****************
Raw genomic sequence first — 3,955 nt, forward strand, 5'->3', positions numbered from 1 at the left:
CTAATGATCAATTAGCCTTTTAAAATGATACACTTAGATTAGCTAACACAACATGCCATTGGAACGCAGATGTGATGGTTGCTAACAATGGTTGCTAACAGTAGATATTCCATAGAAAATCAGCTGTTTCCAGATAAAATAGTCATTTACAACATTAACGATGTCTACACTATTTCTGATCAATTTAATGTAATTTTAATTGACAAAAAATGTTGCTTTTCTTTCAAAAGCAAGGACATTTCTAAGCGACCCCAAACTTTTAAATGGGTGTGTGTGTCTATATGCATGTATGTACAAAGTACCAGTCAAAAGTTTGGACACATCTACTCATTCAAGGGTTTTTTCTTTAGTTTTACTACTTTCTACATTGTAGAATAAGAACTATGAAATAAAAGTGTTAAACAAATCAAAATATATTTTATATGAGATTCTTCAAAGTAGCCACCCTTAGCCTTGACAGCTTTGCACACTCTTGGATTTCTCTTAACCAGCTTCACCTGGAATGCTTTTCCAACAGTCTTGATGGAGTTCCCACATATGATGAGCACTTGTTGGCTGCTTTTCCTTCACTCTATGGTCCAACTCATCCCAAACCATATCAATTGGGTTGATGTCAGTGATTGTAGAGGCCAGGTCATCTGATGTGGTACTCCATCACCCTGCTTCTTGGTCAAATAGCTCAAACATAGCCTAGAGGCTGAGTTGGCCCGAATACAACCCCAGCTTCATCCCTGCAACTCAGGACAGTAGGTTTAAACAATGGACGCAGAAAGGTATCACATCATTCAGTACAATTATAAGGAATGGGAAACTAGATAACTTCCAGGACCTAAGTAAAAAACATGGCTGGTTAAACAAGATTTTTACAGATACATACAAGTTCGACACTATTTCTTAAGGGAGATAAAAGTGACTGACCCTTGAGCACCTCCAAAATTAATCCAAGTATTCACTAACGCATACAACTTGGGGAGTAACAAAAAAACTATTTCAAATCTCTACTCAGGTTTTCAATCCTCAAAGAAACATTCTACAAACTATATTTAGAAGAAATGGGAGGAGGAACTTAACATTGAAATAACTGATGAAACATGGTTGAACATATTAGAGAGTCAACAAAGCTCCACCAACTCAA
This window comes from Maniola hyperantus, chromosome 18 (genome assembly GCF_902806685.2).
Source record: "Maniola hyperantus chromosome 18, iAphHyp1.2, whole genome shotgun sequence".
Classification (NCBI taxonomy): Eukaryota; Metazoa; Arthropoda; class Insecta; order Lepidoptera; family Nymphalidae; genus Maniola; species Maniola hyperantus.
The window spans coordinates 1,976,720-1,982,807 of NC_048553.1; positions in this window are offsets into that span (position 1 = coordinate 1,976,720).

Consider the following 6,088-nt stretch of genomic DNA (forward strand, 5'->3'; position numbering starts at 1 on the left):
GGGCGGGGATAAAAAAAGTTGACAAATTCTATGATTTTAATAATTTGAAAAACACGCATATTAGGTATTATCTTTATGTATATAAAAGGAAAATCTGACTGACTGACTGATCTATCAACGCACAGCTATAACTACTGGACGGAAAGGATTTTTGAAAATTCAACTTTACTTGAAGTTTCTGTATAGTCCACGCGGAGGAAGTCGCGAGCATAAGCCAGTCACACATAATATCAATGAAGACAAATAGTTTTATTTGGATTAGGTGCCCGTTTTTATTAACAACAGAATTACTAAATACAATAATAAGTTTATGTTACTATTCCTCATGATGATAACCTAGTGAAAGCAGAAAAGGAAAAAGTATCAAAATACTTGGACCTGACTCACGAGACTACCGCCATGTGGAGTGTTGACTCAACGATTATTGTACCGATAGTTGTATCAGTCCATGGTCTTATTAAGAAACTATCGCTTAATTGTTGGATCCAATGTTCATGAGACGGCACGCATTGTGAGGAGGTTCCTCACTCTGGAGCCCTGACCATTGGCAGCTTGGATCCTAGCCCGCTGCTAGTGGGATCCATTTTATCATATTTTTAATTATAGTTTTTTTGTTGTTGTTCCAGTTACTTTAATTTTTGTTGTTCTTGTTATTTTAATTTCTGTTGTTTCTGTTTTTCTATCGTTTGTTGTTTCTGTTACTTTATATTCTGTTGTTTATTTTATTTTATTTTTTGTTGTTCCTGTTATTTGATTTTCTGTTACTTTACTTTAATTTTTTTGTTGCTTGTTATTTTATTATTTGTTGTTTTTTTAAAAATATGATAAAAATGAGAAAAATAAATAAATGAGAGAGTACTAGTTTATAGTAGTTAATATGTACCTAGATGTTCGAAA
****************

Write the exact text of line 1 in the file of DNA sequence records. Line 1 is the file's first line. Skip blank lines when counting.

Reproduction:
Raw genomic sequence first — 3,955 nt, forward strand, 5'->3', positions numbered from 1 at the left: